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If one is davening at a minyan where they don't say tachanun, for reasons that the individual does not feel tachanun should be skipped for, should they say tachanun or skip it? If they should say it, should they leave the room to do so or should they say it in place? Is there any way to permit the person to say it later?

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    ta7anun can be said whenever a person wants with or without a 9ibbur and how many times he wants in a day Commented Aug 15, 2014 at 3:30
  • I always leave the room or "fake it". I've seen this done by Talmidei Chachamim as well.
    – Yehoshua
    Commented Aug 15, 2014 at 11:53
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    @Yehoshua how do you "fake" not saying tachanun? Commented Aug 15, 2014 at 13:16
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    If you go ahead and say Tachanun before the repetition it doesn't stand out that much because people aren't expecting it, and you aren't sitting during Kaddish.
    – Double AA
    Commented Jun 22, 2016 at 1:55

3 Answers 3

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I asked this question to Reb Dovid Feinstein with respect to a Chassidish shul that skips Tachanun on various days when I don't, and he said I could ignore that custom and say Tachanun there.

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Halichos Shlomo (rulings of R' Shlomo Zalman Aurebach) Tefillah (13:5) rules that if the tzibbur omit tachanun, one should exit the shul and recite tachanun, unless it is omitted due to a minhag of the Shul.

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This is distinction is explained in the footnotes. Rule of the thumb is: Any time tachanun is omitted due to a minhag - like some Chassidim not reciting tachanun by Mincha, or on the Yortzeit of a tzaddik - then one should not recite tachnan against the minhag hamakom. Since the ideal time of tachanun [immediately after chazaras hashatz] has passed, one doesn't need to recite afterwards.

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Ishei Yisrael (Perek 25, fn 46) quotes this ruling from R' Shlomo Zalman Aurebach, but follows with a ruling from R' Chaim Kanievsky that one should recite tachanun afterwards. Seemingly, R' Chaim agreed that one should not do so publicly, but is required to follow up afterwards.

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Similarly, Rivevos Ephraim (Vol 7, Siman 395, 2:3) was asked whether to say tachanun in a locale where it is omitted, at the risk of causing machlokes. He responded that if it is based upon the minhag of omitting on Yortzeit, it isn't worth causing machlokes and one should either avoid praying in such a shul, or leave and recite afterwards. He concludes that the key is to use common sense.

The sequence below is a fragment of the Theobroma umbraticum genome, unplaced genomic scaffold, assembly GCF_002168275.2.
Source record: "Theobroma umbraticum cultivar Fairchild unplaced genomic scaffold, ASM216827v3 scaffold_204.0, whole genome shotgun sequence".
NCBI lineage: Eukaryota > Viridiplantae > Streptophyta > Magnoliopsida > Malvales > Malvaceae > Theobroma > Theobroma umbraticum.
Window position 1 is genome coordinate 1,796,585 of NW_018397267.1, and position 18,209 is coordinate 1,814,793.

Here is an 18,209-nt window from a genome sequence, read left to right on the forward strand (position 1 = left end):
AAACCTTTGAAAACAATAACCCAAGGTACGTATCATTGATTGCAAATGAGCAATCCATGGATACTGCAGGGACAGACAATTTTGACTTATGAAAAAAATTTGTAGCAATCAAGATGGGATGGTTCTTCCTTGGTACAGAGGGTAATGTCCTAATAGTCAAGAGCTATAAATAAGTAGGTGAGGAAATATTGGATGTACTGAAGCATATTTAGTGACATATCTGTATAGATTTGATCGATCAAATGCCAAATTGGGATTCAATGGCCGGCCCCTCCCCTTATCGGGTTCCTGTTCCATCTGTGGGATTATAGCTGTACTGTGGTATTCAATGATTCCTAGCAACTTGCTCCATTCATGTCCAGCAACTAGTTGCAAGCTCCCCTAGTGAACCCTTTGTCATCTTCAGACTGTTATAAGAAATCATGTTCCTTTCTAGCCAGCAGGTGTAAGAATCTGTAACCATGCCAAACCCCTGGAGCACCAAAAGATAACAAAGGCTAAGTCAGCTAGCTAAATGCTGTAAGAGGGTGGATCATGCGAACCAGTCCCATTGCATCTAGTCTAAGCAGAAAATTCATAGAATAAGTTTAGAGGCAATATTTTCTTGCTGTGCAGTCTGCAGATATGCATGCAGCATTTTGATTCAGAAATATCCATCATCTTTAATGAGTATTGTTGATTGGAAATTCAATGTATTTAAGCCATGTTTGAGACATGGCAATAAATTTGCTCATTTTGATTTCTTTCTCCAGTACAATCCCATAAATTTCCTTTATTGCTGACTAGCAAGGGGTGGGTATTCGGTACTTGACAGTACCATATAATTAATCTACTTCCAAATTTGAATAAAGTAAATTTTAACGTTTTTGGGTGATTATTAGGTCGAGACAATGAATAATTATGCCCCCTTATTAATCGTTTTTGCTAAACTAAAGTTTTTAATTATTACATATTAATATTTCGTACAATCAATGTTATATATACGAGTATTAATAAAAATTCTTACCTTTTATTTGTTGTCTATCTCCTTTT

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From dinonline.org:

If the reason the tzibbur is not saying tachanun is because of a minhag not brought in halacha, such as not saying tachanun when there is a yahrtziet of a tzaddik, a person that wants to say tachanun may do so inside the shul.

If he is in a minyan that regularly doesn’t say tachanun by mincha, he should do like them. The reason for this is that it is considered a minhag done with a halachic basis, since we don’t say tachanun at night and there are places that used to daven close to night time, and in order not to say tachanun at night they don’t say it at all by mincha.

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    "we don’t say tachanun at night" How is that a "halachic basis"? Halachically one can say Tachanun even after Maariv, it's just generally omitted because Maariv is entirely a Reshut anyway. It's only extra Halakhic concerns (eg. Kabbalah [apparently]) which recommend against saying Tachanun at night, which should be no different that Yahrtzeit customs or whatever.
    – Double AA
    Commented Apr 27, 2018 at 0:18
  • I'm just quoting. Do you suggest i remove the last paragraph from the answer?
    – aBochur
    Commented Apr 27, 2018 at 0:31
  • @DoubleAA halachipedia.com/… apparently some take it as a halacha.
    – aBochur
    Commented Apr 27, 2018 at 1:16
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    Because it's on "halachi"pedia? Lol
    – Double AA
    Commented Apr 27, 2018 at 1:24
  • @DoubleAA :) i tried finding a link to yalkut yosef who is quoted there, but it wasn't showing up in sefaria under the source provided.
    – aBochur
    Commented Apr 27, 2018 at 1:30

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